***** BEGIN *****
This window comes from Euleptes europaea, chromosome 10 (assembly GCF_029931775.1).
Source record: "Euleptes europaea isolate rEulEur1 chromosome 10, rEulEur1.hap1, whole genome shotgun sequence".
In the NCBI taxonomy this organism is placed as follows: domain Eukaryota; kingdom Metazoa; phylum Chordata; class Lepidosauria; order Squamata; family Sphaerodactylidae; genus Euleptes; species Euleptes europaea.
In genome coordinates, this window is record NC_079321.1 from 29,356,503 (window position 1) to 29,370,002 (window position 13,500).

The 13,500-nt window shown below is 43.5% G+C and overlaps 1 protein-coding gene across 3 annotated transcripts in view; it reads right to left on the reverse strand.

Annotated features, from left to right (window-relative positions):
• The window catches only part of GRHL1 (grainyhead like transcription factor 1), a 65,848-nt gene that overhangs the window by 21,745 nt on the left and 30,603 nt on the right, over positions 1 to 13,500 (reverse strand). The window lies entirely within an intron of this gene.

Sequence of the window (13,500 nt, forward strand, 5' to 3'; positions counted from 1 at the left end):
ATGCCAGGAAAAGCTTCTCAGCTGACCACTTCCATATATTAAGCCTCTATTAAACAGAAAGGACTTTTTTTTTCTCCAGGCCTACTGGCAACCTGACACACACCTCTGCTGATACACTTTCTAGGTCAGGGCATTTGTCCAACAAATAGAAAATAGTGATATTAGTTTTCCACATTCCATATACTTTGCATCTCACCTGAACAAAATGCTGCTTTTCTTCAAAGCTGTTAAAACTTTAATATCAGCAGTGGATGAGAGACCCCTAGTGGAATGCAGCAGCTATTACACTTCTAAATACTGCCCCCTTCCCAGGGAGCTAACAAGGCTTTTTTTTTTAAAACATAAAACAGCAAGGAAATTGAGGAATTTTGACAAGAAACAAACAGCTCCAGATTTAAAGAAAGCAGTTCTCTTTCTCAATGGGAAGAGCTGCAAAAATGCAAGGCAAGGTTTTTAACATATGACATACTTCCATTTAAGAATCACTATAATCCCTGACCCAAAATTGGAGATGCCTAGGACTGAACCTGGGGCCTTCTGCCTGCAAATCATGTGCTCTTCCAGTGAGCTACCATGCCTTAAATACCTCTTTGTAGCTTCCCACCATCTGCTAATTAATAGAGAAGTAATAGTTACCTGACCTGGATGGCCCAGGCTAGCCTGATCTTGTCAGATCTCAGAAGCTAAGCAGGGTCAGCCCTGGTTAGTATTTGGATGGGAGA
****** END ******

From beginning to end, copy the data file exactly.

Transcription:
This window comes from Euleptes europaea, chromosome 10 (assembly GCF_029931775.1).
Source record: "Euleptes europaea isolate rEulEur1 chromosome 10, rEulEur1.hap1, whole genome shotgun sequence".
In the NCBI taxonomy this organism is placed as follows: domain Eukaryota; kingdom Metazoa; phylum Chordata; class Lepidosauria; order Squamata; family Sphaerodactylidae; genus Euleptes; species Euleptes europaea.
In genome coordinates, this window is record NC_079321.1 from 29,356,503 (window position 1) to 29,370,002 (window position 13,500).

The 13,500-nt window shown below is 43.5% G+C and overlaps 1 protein-coding gene across 3 annotated transcripts in view; it reads right to left on the reverse strand.

Annotated features, from left to right (window-relative positions):
• The window catches only part of GRHL1 (grainyhead like transcription factor 1), a 65,848-nt gene that overhangs the window by 21,745 nt on the left and 30,603 nt on the right, over positions 1 to 13,500 (reverse strand). The window lies entirely within an intron of this gene.

Sequence of the window (13,500 nt, forward strand, 5' to 3'; positions counted from 1 at the left end):
ATGCCAGGAAAAGCTTCTCAGCTGACCACTTCCATATATTAAGCCTCTATTAAACAGAAAGGACTTTTTTTTTCTCCAGGCCTACTGGCAACCTGACACACACCTCTGCTGATACACTTTCTAGGTCAGGGCATTTGTCCAACAAATAGAAAATAGTGATATTAGTTTTCCACATTCCATATACTTTGCATCTCACCTGAACAAAATGCTGCTTTTCTTCAAAGCTGTTAAAACTTTAATATCAGCAGTGGATGAGAGACCCCTAGTGGAATGCAGCAGCTATTACACTTCTAAATACTGCCCCCTTCCCAGGGAGCTAACAAGGCTTTTTTTTTTAAAACATAAAACAGCAAGGAAATTGAGGAATTTTGACAAGAAACAAACAGCTCCAGATTTAAAGAAAGCAGTTCTCTTTCTCAATGGGAAGAGCTGCAAAAATGCAAGGCAAGGTTTTTAACATATGACATACTTCCATTTAAGAATCACTATAATCCCTGACCCAAAATTGGAGATGCCTAGGACTGAACCTGGGGCCTTCTGCCTGCAAATCATGTGCTCTTCCAGTGAGCTACCATGCCTTAAATACCTCTTTGTAGCTTCCCACCATCTGCTAATTAATAGAGAAGTAATAGTTACCTGACCTGGATGGCCCAGGCTAGCCTGATCTTGTCAGATCTCAGAAGCTAAGCAGGGTCAGCCCTGGTTAGTATTTGGATGGGAGA